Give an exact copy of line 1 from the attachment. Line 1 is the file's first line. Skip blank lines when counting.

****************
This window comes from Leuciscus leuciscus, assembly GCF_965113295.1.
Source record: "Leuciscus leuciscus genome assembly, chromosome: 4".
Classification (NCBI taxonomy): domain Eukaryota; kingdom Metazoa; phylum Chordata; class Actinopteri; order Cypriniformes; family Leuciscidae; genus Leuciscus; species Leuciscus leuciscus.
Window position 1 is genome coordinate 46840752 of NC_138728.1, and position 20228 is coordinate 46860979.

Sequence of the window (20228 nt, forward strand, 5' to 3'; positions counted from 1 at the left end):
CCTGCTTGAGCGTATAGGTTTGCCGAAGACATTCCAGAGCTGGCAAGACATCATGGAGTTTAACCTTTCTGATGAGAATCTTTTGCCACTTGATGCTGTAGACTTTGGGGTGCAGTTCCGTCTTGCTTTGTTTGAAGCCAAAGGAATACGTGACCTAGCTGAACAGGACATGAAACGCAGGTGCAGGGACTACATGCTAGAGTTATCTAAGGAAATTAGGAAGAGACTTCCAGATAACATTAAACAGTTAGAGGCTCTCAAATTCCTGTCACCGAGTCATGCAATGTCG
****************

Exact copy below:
This window comes from Leuciscus leuciscus, assembly GCF_965113295.1.